It’s hard to say exactly which is the most frustrating aspect of Ben-Hur; the catalog of terrible decisions on display or the good choices all those bad ideas cover up. Quiet when it should be loud, loud when it should be quiet, the newest version of Lew Wallace’s epic novel gets the gist of the story but has no idea how to explain that gist to anyone else.
The basic building blocks are there, starting with Judah Ben-Hur (Huston) himself, an honest but inattentive man who’s wealth and happiness have kept him silent about Roman oppression in 1st century Judea. It’s a choice which costs him when an assassination attempt under his roof sends him to the galleys as a slave and his family to fates unknown.
But this briefest version of the story ever brought to screen, trying to streamline a sprawling narrative and update it for a modern audience, makes baffling decisions about tone, particularly when its religious themes come (ham-handedly) into focus. The end result feels like a film made by someone who’s had the story briefly described for them – there’s a big chariot race and Jesus shows up from time to time – as opposed to study and care.
Not that there aren’t things to appreciate – the building blocks for a good story are still there – and God knows Wallace’s plot could do with some trimming. It’s overly simplifying to say Ben-Hur is all about the chariot race, but it does make for the most organic climax as opposed to the book where it takes place at approximately the halfway mark (an issue the other film adaptations have struggled with).
Making the race THE point of the film places the icons of the opposing plot elements – Jewish convict Judah and his adoptive brother and Roman overlord Messala (Kebbel) – in direct physical conflict with one another. It’s particularly helpful to Messala, who screenwriters Keith Clarke and John Ridley have built more layers to, making him far more sympathetic and the drama of the race far more acute.
Kebbell, one of Hollywood’s current go-to screen villains, takes great advantage of those choices, from Messala’s angst over his family name to his conflicted love for Ben-Hur’s sister (Black’Delia), turning in the best performance in the film.
It adds weight not just to Messala but to Ben-Hur as well as it is Messala’s choices which send Judah to the Roman galleys until a stroke of fortune lands him in the camp of an understanding gambler and chariot racer (Freeman). It should come as no surprise that, at a technical level, the Chariot race is the focus of the film as well and the greatest beneficiary of Bekmambetov’s kinetic style.
Cinematographer Oliver Wood, freed from dusty deserts or torch lit interiors, goes to town with a bright palette, freely mixing effects with real charioteering, all kept to an astounding but clear pace by editor Dody Dom. From the field of different racers to the traps on the course itself Ben-Hur astounds without copying its predecessors and for one shining second all the disparate parts of the film come together as the former friends race not just for their lives but for their souls.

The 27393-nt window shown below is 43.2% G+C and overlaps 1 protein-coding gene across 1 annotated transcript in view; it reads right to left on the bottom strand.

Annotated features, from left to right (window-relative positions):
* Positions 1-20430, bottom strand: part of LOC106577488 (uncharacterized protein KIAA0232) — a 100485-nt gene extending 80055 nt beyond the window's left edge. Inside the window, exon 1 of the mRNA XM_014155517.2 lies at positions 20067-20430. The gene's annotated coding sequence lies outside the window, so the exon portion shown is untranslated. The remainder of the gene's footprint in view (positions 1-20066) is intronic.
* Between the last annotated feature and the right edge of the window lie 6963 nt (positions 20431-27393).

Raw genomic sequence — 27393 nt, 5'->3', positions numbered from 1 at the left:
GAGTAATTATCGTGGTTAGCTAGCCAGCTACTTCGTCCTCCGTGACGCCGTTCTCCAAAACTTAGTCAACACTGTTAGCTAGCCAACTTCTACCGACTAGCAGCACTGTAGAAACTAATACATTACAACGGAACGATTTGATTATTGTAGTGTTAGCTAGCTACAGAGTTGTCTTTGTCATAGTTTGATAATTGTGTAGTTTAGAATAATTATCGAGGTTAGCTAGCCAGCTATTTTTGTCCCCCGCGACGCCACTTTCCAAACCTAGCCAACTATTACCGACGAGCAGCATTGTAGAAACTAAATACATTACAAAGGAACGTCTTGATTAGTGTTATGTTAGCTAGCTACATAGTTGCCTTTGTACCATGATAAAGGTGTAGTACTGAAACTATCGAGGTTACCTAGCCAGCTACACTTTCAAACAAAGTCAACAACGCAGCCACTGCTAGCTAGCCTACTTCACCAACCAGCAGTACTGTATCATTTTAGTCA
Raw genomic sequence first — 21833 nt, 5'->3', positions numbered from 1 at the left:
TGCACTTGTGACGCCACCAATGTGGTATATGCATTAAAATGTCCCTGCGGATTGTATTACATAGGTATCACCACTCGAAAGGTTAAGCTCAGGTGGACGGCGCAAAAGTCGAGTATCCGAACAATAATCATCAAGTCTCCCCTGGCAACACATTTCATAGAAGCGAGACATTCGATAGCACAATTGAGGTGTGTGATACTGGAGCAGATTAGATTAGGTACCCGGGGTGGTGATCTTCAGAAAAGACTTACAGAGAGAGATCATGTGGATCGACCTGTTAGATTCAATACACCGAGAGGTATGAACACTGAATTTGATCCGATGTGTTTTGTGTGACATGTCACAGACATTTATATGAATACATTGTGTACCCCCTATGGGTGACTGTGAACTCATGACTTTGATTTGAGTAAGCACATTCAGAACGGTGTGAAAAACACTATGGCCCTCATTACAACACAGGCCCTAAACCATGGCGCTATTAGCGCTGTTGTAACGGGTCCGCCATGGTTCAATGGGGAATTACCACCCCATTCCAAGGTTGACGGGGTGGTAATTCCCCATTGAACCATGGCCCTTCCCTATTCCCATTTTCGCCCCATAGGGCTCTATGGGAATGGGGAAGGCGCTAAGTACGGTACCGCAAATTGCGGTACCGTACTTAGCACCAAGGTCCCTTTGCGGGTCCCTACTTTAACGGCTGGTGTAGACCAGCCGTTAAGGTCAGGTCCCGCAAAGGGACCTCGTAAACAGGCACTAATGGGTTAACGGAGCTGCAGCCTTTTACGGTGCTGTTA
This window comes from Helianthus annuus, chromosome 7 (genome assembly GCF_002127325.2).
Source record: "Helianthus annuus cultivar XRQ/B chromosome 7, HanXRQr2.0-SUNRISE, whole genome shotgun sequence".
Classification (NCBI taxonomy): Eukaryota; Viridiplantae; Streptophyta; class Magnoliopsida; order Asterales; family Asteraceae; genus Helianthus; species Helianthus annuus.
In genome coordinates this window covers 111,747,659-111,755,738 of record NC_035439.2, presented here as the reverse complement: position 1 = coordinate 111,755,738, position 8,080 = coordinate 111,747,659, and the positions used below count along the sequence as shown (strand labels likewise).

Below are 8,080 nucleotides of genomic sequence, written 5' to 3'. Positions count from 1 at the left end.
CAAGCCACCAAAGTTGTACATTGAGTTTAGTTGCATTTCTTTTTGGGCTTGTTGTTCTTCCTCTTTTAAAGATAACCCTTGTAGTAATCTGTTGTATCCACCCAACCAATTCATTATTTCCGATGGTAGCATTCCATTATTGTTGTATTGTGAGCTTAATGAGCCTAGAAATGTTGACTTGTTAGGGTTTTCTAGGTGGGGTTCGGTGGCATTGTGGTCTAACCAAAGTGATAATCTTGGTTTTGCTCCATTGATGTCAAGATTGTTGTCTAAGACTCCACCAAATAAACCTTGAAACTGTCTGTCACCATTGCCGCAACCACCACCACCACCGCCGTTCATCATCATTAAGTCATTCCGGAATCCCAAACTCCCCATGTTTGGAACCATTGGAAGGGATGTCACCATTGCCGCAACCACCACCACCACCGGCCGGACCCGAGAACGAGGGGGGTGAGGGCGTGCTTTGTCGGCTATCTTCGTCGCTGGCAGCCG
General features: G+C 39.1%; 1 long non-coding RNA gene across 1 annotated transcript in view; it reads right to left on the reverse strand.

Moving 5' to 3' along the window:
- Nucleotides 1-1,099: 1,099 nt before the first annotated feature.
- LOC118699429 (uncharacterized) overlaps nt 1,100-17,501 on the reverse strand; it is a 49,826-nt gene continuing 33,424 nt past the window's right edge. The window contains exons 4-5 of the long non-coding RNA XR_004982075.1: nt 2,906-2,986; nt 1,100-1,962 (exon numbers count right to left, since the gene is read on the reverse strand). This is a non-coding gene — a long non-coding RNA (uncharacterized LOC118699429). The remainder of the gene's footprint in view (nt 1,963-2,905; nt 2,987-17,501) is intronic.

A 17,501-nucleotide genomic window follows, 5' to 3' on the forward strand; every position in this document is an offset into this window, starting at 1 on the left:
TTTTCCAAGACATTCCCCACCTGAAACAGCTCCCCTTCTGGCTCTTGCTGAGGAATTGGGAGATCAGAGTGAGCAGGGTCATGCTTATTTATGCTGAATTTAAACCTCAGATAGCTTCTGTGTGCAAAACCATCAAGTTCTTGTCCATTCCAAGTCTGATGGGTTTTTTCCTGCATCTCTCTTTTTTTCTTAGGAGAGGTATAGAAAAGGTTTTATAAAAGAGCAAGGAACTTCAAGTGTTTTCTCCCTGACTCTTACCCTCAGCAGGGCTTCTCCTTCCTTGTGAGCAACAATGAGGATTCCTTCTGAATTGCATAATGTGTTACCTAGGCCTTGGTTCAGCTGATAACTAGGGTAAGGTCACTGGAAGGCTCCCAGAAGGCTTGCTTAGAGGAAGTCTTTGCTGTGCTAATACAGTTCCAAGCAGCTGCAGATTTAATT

The downside of all this egg-basketing is not just that the rest of the film pales in comparison to it but is actively made worse. With so much time and energy and resources poured into the race, there seems to be nothing left for the entire film which leads up to it.
Much of it is people in rooms or occasionally balconies talking about things happening elsewhere. The plot-turning sea battle in which Ben-Hur acquires his freedom happens mostly off screen, occasionally visible through portholes. There are occasionally evocative visual ideas like an oar captain continuing to beat his drum while on fire, but for the most part Bekmambetov has managed to make (again outside of the race itself) an impressively ugly film in spite of the talented crew, particularly whenever it goes in doors.
A desire to shoot with a great deal of torch and candle light for a seemingly natural look has instead produced something muddled and not just difficult to look at but difficult to see. More importantly, the visual misfires seem a side effect of Bekmambetov’ s lack of understanding of how to create tone or resolution which satisfies all that led into it.
Some condensing is required for a story of this size, especially when crammed into just two hours, but at a certain point it becomes ridiculous. Characters like Pilate and Iiderim begin to exist primarily to move the plot along and speak that way. Major plot and character elements are introduced haphazardly and are never well integrated, creating the feel of a story which is arbitrary – all it needs to do is get to the race and exactly how it manages that is beside the point.
No element is more glaring in this regard than the occasional appearances of Jesus (Santoro) which, rather than having thematic resonance, seem to come out of nowhere primarily to push towards a denouement which has not been earned. Bekmambetov himself seems to be aware of this as it is in those moments he cranks up the directors tools the most, particularly the sound design and coverage, just to remind us ‘this is really important, pay attention,’ which shouldn’t be necessary.
At some point, the material must speak for itself, but Bekmambetov seems unaware of this or more interested in other things. It would be tempting to chalk all of this up to a lack of vision, but it seems even worse is true, there was a vision and it was misguided and misaimed as Messala’s vengeance. Loud and mostly dull, Ben-Hur is mercifully brief, but none of that quite alleviates the bad taste of what could have been.
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